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Watford 1am booze ban on ice as town centre improves, says chief inspector Dave Wheatley
Decreasing violence and disorder around Watford’s nightlife means there is no pressing need to impose a 1am booze ban, according to the town’s most senior policeman.
Chief inspector Dave Wheatley said this week he is "not yet sure" if the force needed to pursue the controversial measure but felt the town centre situation currently was in a "good place".
Yet he warned an early morning restriction order (EMRO), which places a blanket ban on the sale of alcohol in a designated area after an appointed time, was always a tool the constabulary could turn to.
His comments come after his predecessor, Nick Caveney, said he was "actively looking" at the option of a 1am ban last year as a way of reducing disorder around The Parade at night.
The former chief inspector, who departed in June, argued at the time that as most violence occurred between 2am and 4am, a 1am ban could help reduce disorder.
The proposals met resistance from pub and club-owners and since then there have been a number of other police initiatives introduced to reduce crime and violence in the town centre at night.
Commenting on the possibility of introducing an EMRO, Chief Inspector Wheatley said: "It has been mentioned, and I have to say three months into it I am not sure yet.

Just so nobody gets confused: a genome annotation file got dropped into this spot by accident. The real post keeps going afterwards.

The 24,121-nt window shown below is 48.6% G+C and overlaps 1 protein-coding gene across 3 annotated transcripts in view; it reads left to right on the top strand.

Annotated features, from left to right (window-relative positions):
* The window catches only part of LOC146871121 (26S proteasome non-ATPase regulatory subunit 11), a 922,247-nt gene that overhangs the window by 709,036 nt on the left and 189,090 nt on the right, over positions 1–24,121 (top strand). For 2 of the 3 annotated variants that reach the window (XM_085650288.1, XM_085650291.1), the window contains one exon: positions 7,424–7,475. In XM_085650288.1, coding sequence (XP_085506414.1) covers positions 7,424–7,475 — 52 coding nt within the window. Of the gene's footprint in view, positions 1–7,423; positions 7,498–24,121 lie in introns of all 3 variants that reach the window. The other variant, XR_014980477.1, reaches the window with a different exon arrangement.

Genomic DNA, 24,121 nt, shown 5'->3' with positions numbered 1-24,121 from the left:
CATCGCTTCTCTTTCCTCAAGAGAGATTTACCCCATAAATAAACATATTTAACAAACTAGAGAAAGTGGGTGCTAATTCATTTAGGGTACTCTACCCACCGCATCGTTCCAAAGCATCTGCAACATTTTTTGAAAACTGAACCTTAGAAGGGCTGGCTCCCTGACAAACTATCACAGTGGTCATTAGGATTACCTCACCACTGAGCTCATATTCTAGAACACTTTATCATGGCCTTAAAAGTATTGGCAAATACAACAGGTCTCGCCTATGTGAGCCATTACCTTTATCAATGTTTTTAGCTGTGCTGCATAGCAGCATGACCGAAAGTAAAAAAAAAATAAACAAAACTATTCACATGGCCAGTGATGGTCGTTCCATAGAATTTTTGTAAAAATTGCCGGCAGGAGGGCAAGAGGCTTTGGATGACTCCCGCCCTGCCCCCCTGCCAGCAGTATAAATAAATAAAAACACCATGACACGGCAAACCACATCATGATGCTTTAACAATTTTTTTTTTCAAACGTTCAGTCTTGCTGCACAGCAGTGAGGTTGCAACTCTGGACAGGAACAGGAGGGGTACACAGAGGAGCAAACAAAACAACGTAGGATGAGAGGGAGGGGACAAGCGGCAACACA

"I don’t see it at the minute, but it is early days and I am still scanning that part of the business.
"But it is all about if everybody is engaging in the right way - through the pubs, through the partnerships. Then we are just going to react to what’s coming along.
"And there is a solution there we will use if needs be. At the moment - and I am not discounting anything like that - what I see is good partnership and joint working."
The chief inspector, who took up the top job in Shady Lane at the beginning of July, said after seeing the night time police operation in the town he felt the situation was improving.
He added: "I think the night time economy is in a good place. With the work that Nick (Caveney) has done it is in a good place. You’ve got Scan Net, you’ve got Pub Watch.
"The pub watch has been very engaging. I think what we have done - and certainly through the work Nick has done - we have moved them, shall we say, to a position where they are engaging with us."
Scan Net, which was introduced earlier this year, means punters cannot get into pubs and clubs without having their ID scanned and recorded.
The data can then be used by police in investigations to see who was in which venues.
The scheme has been hailed a success by police and already led to arrests following a mass brawl in The Parade at Easter.
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